Urban Harvest Fruit Tree Sale

This past Saturday I woke up early and drove to Rice University to peruse Urban Harvest’s 16th annual Fruit Tree Sale. I wore a half-zip sweatshirt. The day before I was wearing a t-shirt around that time and the day after I was in a coat. *insert eye roll emoji* We have previously discussed this crazy thing called Texas weather. Temperatures, precipitation, etc., all vary over the course of a week or even a day. This makes the fruit tree sale even more impressive because each type of tree sold (40+ varieties) is suited for our Houston climate! Although I have lived in Houston my whole life, with the exception of college and grad school, I was completely unaware of this event. It was interesting and, in my opinion, necessary. You guys know that I am all about the homemade food life and I find the prospect of growing my own food to be an exciting and natural next step. I didn’t leave the sale with any purchases, though, as my parents are not interested in adding anything new to their backyard but you can bet that I’ll start my own orchard as soon as I find my first house! It was hard not to indulge with so many enticing trees for sale including persimmon, blueberry, apple, fig, avocado, goji berry, and Meyer lemon. Additionally, there were some insanely cool trees composed of grafts from different varieties of the same fruit. These are called “3in1s” or “4in1s” and bear either three or four different fruits, often at different times of the year so the owner can experience a longer growing season. Urban Harvest staff members and volunteers were on hand to educate shoppers about their purchases and answer general questions. I spoke to a few staff members  in order to learn more about the organization (which is a fantastic one), the available trees, and what exactly a Nectaplum is (more below). If you are interested learning about Urban Harvest beyond my little spill here, visit their website. There are numerous volunteer and learning opportunities available through classes, Farmers’ Markets, festivals, and more. Urban Harvest partners with schools to develop outdoor classrooms, helps create community gardens, and provides food education to the public. You can find fruit trees at other times and locations but I like this same for three reasons:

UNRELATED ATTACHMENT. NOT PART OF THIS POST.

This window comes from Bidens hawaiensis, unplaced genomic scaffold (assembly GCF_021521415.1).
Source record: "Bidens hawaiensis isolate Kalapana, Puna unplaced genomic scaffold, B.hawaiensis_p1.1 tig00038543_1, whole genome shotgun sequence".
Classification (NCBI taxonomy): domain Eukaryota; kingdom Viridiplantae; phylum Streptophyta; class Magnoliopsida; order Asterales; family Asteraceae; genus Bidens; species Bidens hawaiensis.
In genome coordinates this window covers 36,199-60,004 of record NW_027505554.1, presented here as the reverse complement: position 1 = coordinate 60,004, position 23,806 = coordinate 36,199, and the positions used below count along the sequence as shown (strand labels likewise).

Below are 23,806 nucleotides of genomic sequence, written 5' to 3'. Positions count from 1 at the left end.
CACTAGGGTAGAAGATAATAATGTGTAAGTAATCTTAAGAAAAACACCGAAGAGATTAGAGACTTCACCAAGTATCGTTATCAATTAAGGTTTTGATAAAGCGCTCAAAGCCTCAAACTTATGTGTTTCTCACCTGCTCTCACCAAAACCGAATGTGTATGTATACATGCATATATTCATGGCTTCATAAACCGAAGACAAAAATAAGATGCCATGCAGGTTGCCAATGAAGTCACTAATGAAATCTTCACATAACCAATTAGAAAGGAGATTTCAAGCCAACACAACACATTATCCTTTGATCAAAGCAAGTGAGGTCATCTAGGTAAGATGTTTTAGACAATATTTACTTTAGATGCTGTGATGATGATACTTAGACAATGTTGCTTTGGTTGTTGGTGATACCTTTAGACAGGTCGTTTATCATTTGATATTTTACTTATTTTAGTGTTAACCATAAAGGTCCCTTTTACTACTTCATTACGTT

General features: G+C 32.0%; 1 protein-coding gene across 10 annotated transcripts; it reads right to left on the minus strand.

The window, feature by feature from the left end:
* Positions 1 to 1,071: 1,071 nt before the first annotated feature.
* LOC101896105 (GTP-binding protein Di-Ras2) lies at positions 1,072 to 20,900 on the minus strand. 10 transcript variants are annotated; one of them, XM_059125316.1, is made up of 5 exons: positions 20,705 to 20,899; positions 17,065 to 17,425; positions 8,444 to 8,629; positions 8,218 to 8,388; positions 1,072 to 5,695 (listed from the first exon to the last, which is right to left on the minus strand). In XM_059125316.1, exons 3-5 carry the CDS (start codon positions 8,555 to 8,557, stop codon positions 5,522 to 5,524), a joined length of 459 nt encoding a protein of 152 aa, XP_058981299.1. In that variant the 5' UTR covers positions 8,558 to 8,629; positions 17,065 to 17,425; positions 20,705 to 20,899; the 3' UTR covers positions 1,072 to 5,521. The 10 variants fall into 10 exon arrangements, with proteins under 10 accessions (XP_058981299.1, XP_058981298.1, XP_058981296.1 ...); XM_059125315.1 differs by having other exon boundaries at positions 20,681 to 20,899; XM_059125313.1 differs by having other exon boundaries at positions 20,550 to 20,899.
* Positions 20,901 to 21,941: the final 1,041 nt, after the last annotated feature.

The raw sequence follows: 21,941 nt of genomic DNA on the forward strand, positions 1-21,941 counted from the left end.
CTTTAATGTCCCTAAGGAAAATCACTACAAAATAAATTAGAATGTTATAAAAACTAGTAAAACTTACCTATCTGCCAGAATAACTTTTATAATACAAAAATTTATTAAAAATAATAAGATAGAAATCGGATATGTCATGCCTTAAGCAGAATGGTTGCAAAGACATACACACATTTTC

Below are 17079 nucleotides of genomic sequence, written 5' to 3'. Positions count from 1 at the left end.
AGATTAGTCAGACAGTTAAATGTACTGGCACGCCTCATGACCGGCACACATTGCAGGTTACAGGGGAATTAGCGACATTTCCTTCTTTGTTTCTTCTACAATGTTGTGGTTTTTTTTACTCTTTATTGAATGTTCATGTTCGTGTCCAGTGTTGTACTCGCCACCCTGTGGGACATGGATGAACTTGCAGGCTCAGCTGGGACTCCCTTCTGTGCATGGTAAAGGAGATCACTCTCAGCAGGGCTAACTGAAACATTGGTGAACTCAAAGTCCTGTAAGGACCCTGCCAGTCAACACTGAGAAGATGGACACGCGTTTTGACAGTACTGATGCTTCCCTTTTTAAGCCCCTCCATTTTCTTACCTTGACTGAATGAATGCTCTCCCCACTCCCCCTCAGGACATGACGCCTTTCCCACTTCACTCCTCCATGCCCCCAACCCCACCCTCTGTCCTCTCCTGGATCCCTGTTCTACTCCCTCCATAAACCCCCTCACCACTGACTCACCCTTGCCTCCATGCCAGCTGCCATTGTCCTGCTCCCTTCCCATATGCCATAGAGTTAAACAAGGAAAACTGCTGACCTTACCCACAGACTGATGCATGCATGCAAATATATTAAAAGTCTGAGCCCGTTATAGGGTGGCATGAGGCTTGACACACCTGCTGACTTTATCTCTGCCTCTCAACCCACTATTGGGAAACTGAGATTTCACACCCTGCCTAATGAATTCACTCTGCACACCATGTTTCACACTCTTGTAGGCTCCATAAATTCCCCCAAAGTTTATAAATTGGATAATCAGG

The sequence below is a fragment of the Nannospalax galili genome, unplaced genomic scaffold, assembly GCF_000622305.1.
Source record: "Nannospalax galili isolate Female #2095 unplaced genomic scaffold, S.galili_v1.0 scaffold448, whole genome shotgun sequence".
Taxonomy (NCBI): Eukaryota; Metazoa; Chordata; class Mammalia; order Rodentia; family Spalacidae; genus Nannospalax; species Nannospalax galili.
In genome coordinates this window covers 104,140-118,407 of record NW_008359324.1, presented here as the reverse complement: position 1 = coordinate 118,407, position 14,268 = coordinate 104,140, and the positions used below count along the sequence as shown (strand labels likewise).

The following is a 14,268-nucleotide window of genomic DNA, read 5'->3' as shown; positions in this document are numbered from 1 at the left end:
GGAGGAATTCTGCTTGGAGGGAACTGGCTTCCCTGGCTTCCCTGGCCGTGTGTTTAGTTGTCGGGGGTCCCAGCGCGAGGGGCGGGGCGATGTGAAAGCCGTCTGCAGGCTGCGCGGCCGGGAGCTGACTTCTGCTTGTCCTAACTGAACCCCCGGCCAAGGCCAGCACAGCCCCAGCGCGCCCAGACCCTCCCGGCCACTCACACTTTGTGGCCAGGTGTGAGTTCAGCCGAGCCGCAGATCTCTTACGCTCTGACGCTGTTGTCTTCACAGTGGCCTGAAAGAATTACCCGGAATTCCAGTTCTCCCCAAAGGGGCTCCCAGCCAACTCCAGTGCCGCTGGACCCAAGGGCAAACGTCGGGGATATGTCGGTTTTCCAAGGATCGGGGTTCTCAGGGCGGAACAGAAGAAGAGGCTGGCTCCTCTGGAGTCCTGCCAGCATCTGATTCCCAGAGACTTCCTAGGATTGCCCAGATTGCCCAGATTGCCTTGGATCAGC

1. It’s a Houston event.
  2. The proceeds benefit local farmers as well as the food education initiatives of Urban Harvest.
  3. The variety is amazing!

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Blueberry Trees

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3N1 and 4N1 trees

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Nectaplum trees…you’ve probably guessed from the name that these trees are hybrids of plums and nectarines!

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Please share your gardening/growing experiences and ask any questions below. Thanks for reading!

-Jazz

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